disparage

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Related to disparages: detractors

dis·par·age

 (dĭ-spăr′ĭj)
tr.v. dis·par·aged, dis·par·ag·ing, dis·par·ag·es
1. To speak of in a slighting or disrespectful way.
2. To reduce in esteem or rank.

[Middle English disparagen, to degrade, from Old French desparager : des-, dis- + parage, high birth (from per, peer; see peer2).]

dis·par′age·ment n.
dis·par′ag·er n.
dis·par′ag·ing·ly adv.
Synonyms: disparage, denigrate, belittle, depreciate
These verbs mean to minimize the value or importance of someone or something. Disparage implies a critical or dismissive attitude often accompanied by disrespect: "Leaders who wouldn't be caught dead making religious or ethnic slurs don't hesitate to disparage the 'godless' among us" (Daniel C. Dennett).
Denigrate often adds a note of contempt: "elitist music critics who denigrated jazz by portraying it as inferior to the classical tradition" (Tyler Stovall).
Belittle means to reduce someone or something to a lowly status, often in an arrogant or hurtful manner: "those who would mock and belittle others simply on the basis of their physical appearance" (Tyler Dilts).
Depreciate implies the assignment of a low estimation of value or worth, though the judgment it expresses is generally less disdainful than in the previous terms: "[19th-century American] literature was still mainly subservient to English models and depreciated as secondhand and second rate" (Chronology of American Literature).

disparage

(dɪˈspærɪdʒ)
vb (tr)
1. to speak contemptuously of; belittle
2. to damage the reputation of
[C14: from Old French desparagier, from des- dis-1 + parage equality, from Latin par equal]
disˈparagement n
disˈparager n
disˈparaging adj
disˈparagingly adv

dis•par•age

(dɪˈspær ɪdʒ)

v.t. -aged, -ag•ing.
1. to speak of or treat slightingly.
2. to discredit; lower the estimation of.
[1250–1300; < Old French desparag(i)er to match unequally =des- dis-1 + -parag(i)er, derivative of parage equality]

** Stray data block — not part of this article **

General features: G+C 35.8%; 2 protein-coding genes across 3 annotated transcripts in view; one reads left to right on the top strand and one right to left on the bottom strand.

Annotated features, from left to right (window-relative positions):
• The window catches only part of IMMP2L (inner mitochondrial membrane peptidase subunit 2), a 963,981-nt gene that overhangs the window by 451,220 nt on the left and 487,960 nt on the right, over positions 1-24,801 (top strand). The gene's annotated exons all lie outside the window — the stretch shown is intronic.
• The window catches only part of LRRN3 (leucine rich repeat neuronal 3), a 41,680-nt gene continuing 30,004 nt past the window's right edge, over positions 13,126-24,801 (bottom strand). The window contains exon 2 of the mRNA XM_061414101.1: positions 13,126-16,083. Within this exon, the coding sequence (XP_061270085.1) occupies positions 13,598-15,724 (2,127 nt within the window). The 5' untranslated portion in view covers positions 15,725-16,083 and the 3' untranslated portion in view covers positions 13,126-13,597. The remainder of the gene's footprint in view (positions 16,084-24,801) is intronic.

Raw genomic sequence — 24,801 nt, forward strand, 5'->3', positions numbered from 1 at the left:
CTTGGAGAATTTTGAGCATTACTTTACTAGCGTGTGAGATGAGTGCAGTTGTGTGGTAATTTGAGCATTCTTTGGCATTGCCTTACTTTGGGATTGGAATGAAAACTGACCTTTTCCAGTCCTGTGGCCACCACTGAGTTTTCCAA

dis•par′age•ment, n.

disparage


Past participle: disparaged
Gerund: disparaging

Imperative
disparage
disparage
Present
I disparage
you disparage
he/she/it disparages
we disparage
you disparage
they disparage
Preterite
I disparaged
you disparaged
he/she/it disparaged
we disparaged
you disparaged
they disparaged
Present Continuous
I am disparaging
you are disparaging
he/she/it is disparaging
we are disparaging
you are disparaging
they are disparaging
Present Perfect
I have disparaged
you have disparaged
he/she/it has disparaged
we have disparaged
you have disparaged
they have disparaged
Past Continuous
I was disparaging
you were disparaging
he/she/it was disparaging
we were disparaging
you were disparaging
they were disparaging
Past Perfect
I had disparaged
you had disparaged
he/she/it had disparaged
we had disparaged
you had disparaged
they had disparaged
Future
I will disparage
you will disparage
he/she/it will disparage
we will disparage
you will disparage
they will disparage
Future Perfect
I will have disparaged
you will have disparaged
he/she/it will have disparaged
we will have disparaged
you will have disparaged
they will have disparaged
Future Continuous
I will be disparaging
you will be disparaging
he/she/it will be disparaging
we will be disparaging
you will be disparaging